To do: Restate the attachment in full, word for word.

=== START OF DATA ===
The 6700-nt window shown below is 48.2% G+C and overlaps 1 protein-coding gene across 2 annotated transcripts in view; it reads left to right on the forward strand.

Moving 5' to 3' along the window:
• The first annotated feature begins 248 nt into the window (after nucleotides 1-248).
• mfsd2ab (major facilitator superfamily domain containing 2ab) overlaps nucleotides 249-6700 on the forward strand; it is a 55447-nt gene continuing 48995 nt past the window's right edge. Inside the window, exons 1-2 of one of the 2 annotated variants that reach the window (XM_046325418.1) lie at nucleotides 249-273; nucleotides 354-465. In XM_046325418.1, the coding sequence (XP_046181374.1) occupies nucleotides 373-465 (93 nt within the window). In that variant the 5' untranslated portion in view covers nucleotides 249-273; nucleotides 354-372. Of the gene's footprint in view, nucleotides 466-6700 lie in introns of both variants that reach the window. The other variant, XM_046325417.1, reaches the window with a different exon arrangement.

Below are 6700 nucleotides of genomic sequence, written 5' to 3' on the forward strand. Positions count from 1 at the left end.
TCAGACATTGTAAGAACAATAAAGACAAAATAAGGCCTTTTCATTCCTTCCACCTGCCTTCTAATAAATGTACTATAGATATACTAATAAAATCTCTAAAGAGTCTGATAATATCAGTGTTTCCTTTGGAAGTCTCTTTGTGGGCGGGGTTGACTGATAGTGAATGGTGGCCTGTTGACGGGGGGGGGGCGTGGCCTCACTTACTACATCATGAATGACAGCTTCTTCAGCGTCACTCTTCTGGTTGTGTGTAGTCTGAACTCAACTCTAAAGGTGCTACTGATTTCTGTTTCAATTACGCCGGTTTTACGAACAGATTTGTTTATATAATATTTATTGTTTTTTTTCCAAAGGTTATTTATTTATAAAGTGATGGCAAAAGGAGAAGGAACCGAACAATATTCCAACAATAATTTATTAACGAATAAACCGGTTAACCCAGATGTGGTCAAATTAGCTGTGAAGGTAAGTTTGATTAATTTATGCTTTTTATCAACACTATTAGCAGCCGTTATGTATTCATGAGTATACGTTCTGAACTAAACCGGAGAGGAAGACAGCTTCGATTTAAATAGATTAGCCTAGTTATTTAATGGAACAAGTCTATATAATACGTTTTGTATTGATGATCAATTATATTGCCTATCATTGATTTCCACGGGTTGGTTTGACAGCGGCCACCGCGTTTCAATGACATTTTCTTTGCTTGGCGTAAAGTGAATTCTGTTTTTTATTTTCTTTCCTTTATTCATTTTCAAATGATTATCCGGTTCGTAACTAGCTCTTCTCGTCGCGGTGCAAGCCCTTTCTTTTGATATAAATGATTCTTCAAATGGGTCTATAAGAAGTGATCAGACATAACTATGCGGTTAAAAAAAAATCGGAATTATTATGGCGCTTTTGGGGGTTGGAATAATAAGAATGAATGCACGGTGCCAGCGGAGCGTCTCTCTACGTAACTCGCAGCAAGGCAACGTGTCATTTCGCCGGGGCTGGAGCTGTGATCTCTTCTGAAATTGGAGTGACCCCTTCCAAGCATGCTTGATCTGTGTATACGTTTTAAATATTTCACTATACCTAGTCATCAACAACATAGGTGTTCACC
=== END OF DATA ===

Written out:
The 6700-nt window shown below is 48.2% G+C and overlaps 1 protein-coding gene across 2 annotated transcripts in view; it reads left to right on the forward strand.

Moving 5' to 3' along the window:
• The first annotated feature begins 248 nt into the window (after nucleotides 1-248).
• mfsd2ab (major facilitator superfamily domain containing 2ab) overlaps nucleotides 249-6700 on the forward strand; it is a 55447-nt gene continuing 48995 nt past the window's right edge. Inside the window, exons 1-2 of one of the 2 annotated variants that reach the window (XM_046325418.1) lie at nucleotides 249-273; nucleotides 354-465. In XM_046325418.1, the coding sequence (XP_046181374.1) occupies nucleotides 373-465 (93 nt within the window). In that variant the 5' untranslated portion in view covers nucleotides 249-273; nucleotides 354-372. Of the gene's footprint in view, nucleotides 466-6700 lie in introns of both variants that reach the window. The other variant, XM_046325417.1, reaches the window with a different exon arrangement.

Below are 6700 nucleotides of genomic sequence, written 5' to 3' on the forward strand. Positions count from 1 at the left end.
TCAGACATTGTAAGAACAATAAAGACAAAATAAGGCCTTTTCATTCCTTCCACCTGCCTTCTAATAAATGTACTATAGATATACTAATAAAATCTCTAAAGAGTCTGATAATATCAGTGTTTCCTTTGGAAGTCTCTTTGTGGGCGGGGTTGACTGATAGTGAATGGTGGCCTGTTGACGGGGGGGGGGCGTGGCCTCACTTACTACATCATGAATGACAGCTTCTTCAGCGTCACTCTTCTGGTTGTGTGTAGTCTGAACTCAACTCTAAAGGTGCTACTGATTTCTGTTTCAATTACGCCGGTTTTACGAACAGATTTGTTTATATAATATTTATTGTTTTTTTTCCAAAGGTTATTTATTTATAAAGTGATGGCAAAAGGAGAAGGAACCGAACAATATTCCAACAATAATTTATTAACGAATAAACCGGTTAACCCAGATGTGGTCAAATTAGCTGTGAAGGTAAGTTTGATTAATTTATGCTTTTTATCAACACTATTAGCAGCCGTTATGTATTCATGAGTATACGTTCTGAACTAAACCGGAGAGGAAGACAGCTTCGATTTAAATAGATTAGCCTAGTTATTTAATGGAACAAGTCTATATAATACGTTTTGTATTGATGATCAATTATATTGCCTATCATTGATTTCCACGGGTTGGTTTGACAGCGGCCACCGCGTTTCAATGACATTTTCTTTGCTTGGCGTAAAGTGAATTCTGTTTTTTATTTTCTTTCCTTTATTCATTTTCAAATGATTATCCGGTTCGTAACTAGCTCTTCTCGTCGCGGTGCAAGCCCTTTCTTTTGATATAAATGATTCTTCAAATGGGTCTATAAGAAGTGATCAGACATAACTATGCGGTTAAAAAAAAATCGGAATTATTATGGCGCTTTTGGGGGTTGGAATAATAAGAATGAATGCACGGTGCCAGCGGAGCGTCTCTCTACGTAACTCGCAGCAAGGCAACGTGTCATTTCGCCGGGGCTGGAGCTGTGATCTCTTCTGAAATTGGAGTGACCCCTTCCAAGCATGCTTGATCTGTGTATACGTTTTAAATATTTCACTATACCTAGTCATCAACAACATAGGTGTTCACC